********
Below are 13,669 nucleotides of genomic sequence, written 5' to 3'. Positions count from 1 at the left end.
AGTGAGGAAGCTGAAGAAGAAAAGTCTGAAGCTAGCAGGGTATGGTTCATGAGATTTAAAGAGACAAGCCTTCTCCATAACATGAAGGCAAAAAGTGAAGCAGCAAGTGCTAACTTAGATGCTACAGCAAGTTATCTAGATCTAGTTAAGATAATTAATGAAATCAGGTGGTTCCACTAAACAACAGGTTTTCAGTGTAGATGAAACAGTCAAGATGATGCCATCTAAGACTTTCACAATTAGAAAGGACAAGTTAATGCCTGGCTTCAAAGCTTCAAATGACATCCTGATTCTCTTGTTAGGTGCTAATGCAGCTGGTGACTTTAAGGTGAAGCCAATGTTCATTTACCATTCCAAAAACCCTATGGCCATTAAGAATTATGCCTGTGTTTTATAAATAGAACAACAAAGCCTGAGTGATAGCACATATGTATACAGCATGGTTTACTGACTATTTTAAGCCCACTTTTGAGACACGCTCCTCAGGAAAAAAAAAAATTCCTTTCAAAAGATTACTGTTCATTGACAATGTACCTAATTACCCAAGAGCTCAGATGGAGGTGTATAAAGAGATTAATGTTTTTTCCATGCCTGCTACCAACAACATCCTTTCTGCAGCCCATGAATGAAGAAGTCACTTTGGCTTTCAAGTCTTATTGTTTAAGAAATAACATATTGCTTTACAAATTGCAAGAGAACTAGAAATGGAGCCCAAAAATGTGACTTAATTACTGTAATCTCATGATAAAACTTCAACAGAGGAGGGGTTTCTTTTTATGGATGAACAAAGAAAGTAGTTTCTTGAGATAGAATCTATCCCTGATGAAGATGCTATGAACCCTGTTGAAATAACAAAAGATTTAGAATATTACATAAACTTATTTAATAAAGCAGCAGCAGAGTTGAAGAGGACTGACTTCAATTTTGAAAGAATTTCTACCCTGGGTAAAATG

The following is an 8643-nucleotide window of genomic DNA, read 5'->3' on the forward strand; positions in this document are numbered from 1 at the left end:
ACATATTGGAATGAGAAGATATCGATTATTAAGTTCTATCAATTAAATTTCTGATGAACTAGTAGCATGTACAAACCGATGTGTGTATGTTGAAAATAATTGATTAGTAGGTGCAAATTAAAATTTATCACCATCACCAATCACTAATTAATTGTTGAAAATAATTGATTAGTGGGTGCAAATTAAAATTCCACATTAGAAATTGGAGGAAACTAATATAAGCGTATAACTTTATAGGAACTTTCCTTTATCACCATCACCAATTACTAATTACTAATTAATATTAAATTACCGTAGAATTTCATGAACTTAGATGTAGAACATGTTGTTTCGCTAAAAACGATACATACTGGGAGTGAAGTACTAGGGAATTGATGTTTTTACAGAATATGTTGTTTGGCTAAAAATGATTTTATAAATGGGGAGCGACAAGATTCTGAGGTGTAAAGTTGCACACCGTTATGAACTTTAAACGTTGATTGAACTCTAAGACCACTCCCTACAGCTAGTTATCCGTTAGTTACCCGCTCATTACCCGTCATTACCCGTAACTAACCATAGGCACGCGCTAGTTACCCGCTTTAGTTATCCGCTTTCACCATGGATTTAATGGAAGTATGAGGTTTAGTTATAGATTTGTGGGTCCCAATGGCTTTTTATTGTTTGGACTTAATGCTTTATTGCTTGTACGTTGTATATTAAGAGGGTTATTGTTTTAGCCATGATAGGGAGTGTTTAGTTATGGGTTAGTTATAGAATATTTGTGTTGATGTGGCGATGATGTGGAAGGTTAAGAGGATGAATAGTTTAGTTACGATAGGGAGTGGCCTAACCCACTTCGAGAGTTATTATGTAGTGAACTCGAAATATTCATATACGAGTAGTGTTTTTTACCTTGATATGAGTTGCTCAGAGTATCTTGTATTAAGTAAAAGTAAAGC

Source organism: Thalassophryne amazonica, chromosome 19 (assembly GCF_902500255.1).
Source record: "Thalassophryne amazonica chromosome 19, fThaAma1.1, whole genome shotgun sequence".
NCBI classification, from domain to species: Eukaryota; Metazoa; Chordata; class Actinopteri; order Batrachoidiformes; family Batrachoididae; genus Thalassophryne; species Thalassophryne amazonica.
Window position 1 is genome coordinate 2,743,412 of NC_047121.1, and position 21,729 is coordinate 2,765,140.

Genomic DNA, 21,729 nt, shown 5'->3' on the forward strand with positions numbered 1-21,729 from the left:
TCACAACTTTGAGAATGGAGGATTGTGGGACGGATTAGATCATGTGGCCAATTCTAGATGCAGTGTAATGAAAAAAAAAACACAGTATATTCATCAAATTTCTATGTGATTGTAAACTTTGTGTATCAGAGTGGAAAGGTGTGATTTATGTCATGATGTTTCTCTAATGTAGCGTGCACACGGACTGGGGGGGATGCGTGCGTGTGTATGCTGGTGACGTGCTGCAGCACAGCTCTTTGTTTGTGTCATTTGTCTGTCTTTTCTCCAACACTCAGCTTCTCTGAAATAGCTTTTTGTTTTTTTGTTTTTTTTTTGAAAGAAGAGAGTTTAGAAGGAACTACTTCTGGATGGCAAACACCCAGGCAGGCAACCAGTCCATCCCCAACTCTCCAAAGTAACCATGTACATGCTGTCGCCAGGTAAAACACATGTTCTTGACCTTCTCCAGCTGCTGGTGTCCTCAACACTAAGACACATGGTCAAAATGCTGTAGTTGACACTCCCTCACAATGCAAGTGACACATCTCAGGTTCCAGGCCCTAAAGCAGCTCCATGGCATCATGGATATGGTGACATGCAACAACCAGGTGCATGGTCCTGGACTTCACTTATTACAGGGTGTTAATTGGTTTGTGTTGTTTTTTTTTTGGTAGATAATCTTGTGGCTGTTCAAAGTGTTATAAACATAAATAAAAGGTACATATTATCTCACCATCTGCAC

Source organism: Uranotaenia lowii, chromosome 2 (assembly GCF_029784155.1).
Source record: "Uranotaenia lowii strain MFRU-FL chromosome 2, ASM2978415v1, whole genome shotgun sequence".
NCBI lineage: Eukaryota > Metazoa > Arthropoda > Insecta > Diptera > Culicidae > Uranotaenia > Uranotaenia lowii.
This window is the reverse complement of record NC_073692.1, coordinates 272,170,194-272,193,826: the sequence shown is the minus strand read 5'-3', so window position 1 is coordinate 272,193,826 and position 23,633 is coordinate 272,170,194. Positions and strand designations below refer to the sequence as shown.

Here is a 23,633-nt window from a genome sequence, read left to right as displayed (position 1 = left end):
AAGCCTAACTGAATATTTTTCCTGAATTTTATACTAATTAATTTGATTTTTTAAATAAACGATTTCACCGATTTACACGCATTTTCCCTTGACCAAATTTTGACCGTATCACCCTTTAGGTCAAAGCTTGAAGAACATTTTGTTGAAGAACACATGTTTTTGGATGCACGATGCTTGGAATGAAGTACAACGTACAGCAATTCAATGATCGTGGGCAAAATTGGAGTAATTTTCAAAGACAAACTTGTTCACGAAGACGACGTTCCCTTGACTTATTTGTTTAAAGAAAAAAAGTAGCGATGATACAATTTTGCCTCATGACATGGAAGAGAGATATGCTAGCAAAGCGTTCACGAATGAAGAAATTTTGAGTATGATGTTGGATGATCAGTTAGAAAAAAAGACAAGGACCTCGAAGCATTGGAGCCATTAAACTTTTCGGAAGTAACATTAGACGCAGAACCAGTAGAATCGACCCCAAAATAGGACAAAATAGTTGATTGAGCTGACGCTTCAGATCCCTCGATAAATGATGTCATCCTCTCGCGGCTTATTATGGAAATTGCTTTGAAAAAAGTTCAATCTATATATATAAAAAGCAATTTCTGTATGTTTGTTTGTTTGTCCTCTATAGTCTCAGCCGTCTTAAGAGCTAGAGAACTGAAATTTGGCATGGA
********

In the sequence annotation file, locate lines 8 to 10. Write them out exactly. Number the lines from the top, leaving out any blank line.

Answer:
Window position 1 is genome coordinate 2,743,412 of NC_047121.1, and position 21,729 is coordinate 2,765,140.

Genomic DNA, 21,729 nt, shown 5'->3' on the forward strand with positions numbered 1-21,729 from the left:
TCACAACTTTGAGAATGGAGGATTGTGGGACGGATTAGATCATGTGGCCAATTCTAGATGCAGTGTAATGAAAAAAAAAACACAGTATATTCATCAAATTTCTATGTGATTGTAAACTTTGTGTATCAGAGTGGAAAGGTGTGATTTATGTCATGATGTTTCTCTAATGTAGCGTGCACACGGACTGGGGGGGATGCGTGCGTGTGTATGCTGGTGACGTGCTGCAGCACAGCTCTTTGTTTGTGTCATTTGTCTGTCTTTTCTCCAACACTCAGCTTCTCTGAAATAGCTTTTTGTTTTTTTGTTTTTTTTTTGAAAGAAGAGAGTTTAGAAGGAACTACTTCTGGATGGCAAACACCCAGGCAGGCAACCAGTCCATCCCCAACTCTCCAAAGTAACCATGTACATGCTGTCGCCAGGTAAAACACATGTTCTTGACCTTCTCCAGCTGCTGGTGTCCTCAACACTAAGACACATGGTCAAAATGCTGTAGTTGACACTCCCTCACAATGCAAGTGACACATCTCAGGTTCCAGGCCCTAAAGCAGCTCCATGGCATCATGGATATGGTGACATGCAACAACCAGGTGCATGGTCCTGGACTTCACTTATTACAGGGTGTTAATTGGTTTGTGTTGTTTTTTTTTTGGTAGATAATCTTGTGGCTGTTCAAAGTGTTATAAACATAAATAAAAGGTACATATTATCTCACCATCTGCAC